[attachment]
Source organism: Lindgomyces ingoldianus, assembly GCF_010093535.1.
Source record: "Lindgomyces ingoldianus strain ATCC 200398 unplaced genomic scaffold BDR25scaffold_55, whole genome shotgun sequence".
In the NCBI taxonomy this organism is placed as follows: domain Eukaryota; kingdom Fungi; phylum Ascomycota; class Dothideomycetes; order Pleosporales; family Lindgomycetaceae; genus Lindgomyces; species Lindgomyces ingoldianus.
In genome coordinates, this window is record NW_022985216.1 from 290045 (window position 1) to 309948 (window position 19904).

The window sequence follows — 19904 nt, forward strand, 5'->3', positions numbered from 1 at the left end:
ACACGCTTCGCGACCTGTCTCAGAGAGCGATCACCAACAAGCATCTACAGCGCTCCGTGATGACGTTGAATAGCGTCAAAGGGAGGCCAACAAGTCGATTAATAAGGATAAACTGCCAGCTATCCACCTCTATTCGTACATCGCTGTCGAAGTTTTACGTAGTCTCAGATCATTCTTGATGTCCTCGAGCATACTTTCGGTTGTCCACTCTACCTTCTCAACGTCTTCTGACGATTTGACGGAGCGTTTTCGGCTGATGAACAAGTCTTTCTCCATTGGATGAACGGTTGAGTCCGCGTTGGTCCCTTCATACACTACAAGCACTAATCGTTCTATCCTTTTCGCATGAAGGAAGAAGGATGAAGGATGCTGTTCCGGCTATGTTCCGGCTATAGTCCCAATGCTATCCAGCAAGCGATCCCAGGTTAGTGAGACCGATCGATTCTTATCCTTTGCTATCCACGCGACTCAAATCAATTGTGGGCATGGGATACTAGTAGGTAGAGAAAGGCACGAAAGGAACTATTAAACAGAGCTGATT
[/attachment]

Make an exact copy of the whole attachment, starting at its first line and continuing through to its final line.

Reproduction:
Source organism: Lindgomyces ingoldianus, assembly GCF_010093535.1.
Source record: "Lindgomyces ingoldianus strain ATCC 200398 unplaced genomic scaffold BDR25scaffold_55, whole genome shotgun sequence".
In the NCBI taxonomy this organism is placed as follows: domain Eukaryota; kingdom Fungi; phylum Ascomycota; class Dothideomycetes; order Pleosporales; family Lindgomycetaceae; genus Lindgomyces; species Lindgomyces ingoldianus.
In genome coordinates, this window is record NW_022985216.1 from 290045 (window position 1) to 309948 (window position 19904).

The window sequence follows — 19904 nt, forward strand, 5'->3', positions numbered from 1 at the left end:
ACACGCTTCGCGACCTGTCTCAGAGAGCGATCACCAACAAGCATCTACAGCGCTCCGTGATGACGTTGAATAGCGTCAAAGGGAGGCCAACAAGTCGATTAATAAGGATAAACTGCCAGCTATCCACCTCTATTCGTACATCGCTGTCGAAGTTTTACGTAGTCTCAGATCATTCTTGATGTCCTCGAGCATACTTTCGGTTGTCCACTCTACCTTCTCAACGTCTTCTGACGATTTGACGGAGCGTTTTCGGCTGATGAACAAGTCTTTCTCCATTGGATGAACGGTTGAGTCCGCGTTGGTCCCTTCATACACTACAAGCACTAATCGTTCTATCCTTTTCGCATGAAGGAAGAAGGATGAAGGATGCTGTTCCGGCTATGTTCCGGCTATAGTCCCAATGCTATCCAGCAAGCGATCCCAGGTTAGTGAGACCGATCGATTCTTATCCTTTGCTATCCACGCGACTCAAATCAATTGTGGGCATGGGATACTAGTAGGTAGAGAAAGGCACGAAAGGAACTATTAAACAGAGCTGATT